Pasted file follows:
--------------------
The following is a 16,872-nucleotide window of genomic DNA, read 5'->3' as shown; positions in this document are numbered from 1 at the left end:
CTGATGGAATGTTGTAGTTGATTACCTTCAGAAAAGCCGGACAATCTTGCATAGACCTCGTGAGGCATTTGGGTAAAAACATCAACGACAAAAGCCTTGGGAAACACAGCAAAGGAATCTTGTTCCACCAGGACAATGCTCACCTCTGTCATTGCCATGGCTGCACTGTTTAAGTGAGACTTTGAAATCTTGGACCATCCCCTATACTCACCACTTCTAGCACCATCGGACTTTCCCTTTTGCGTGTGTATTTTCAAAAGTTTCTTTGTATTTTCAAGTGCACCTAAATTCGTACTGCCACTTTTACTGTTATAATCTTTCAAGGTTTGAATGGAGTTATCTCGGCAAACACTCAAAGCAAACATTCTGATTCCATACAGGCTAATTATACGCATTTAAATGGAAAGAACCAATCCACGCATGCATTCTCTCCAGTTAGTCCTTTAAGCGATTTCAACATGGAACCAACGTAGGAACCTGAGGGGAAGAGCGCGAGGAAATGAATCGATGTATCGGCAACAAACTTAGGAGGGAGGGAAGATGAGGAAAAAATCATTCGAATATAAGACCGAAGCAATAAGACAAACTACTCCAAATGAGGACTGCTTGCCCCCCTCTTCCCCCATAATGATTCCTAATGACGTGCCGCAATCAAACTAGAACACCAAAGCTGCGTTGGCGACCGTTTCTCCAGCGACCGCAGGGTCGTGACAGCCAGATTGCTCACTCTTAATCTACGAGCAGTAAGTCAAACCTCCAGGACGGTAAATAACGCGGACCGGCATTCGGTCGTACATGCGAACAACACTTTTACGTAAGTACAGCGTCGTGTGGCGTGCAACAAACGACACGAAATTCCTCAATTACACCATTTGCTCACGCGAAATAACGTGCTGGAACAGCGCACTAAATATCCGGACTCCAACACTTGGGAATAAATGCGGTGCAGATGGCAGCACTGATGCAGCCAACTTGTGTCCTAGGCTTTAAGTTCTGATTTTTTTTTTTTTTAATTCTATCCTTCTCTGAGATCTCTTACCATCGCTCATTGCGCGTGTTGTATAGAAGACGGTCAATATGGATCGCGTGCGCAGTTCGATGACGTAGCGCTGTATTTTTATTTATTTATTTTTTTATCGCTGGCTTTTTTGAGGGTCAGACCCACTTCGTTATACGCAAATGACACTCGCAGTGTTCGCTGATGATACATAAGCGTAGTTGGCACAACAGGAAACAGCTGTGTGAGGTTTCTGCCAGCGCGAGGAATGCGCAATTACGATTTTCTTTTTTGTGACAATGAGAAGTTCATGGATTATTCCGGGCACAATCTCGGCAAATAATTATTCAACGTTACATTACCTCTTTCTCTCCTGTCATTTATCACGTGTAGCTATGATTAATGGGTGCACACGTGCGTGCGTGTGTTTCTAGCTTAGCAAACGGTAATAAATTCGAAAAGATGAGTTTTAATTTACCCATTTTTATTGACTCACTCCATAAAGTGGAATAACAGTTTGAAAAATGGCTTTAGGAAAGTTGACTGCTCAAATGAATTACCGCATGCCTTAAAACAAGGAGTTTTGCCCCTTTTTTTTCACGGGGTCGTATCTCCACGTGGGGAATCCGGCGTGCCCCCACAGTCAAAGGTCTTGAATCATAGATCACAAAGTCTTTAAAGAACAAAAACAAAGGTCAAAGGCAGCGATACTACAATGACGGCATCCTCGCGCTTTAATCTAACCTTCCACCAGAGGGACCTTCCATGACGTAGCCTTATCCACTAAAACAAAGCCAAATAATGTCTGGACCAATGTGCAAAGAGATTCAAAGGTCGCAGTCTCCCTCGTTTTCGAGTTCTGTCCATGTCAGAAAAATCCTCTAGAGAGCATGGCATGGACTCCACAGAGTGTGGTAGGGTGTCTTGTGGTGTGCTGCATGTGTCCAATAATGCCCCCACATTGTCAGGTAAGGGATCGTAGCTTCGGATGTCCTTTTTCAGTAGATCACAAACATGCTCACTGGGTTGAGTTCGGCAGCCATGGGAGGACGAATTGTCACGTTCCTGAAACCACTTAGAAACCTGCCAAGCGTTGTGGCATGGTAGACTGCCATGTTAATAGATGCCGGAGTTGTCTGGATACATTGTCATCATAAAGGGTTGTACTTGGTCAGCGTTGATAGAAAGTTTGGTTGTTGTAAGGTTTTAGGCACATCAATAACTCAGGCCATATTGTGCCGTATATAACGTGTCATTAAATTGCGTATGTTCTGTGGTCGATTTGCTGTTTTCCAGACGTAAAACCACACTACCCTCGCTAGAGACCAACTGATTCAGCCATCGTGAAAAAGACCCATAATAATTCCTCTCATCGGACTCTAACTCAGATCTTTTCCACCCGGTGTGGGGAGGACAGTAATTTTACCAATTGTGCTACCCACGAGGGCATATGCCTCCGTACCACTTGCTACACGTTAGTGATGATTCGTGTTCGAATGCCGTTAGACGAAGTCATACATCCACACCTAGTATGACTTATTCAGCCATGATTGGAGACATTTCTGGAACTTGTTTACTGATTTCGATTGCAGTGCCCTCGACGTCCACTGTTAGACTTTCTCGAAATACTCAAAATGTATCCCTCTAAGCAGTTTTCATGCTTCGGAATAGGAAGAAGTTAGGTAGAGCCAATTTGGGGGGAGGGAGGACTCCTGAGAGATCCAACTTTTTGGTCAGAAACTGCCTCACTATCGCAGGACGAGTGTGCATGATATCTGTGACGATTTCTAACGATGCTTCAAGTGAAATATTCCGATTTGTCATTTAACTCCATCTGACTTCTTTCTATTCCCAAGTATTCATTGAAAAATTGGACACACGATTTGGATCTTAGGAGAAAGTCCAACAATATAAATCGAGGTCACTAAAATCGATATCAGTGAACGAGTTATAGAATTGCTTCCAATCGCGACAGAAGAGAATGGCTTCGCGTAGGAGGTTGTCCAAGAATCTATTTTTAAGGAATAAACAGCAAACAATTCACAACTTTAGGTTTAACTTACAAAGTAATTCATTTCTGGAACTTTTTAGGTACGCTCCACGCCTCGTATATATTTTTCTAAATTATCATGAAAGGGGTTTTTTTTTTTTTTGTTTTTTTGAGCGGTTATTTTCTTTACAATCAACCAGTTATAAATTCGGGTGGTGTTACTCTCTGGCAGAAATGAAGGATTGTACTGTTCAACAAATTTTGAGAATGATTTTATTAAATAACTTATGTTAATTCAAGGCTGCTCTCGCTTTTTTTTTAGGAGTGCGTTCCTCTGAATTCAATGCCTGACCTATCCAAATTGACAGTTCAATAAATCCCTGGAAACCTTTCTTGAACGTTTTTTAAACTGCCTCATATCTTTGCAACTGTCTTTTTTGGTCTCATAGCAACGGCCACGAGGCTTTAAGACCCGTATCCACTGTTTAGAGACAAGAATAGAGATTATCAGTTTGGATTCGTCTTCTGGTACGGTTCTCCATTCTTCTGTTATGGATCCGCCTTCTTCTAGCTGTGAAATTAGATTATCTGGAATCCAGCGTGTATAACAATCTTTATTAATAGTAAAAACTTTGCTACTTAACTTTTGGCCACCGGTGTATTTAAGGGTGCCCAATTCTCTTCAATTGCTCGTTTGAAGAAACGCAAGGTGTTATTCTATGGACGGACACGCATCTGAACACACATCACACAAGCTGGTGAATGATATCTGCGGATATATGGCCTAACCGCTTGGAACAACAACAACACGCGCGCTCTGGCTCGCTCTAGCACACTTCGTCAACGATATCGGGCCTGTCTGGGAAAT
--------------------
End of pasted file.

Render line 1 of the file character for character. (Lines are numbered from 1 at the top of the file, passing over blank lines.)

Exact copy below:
The following is a 16,872-nucleotide window of genomic DNA, read 5'->3' as shown; positions in this document are numbered from 1 at the left end: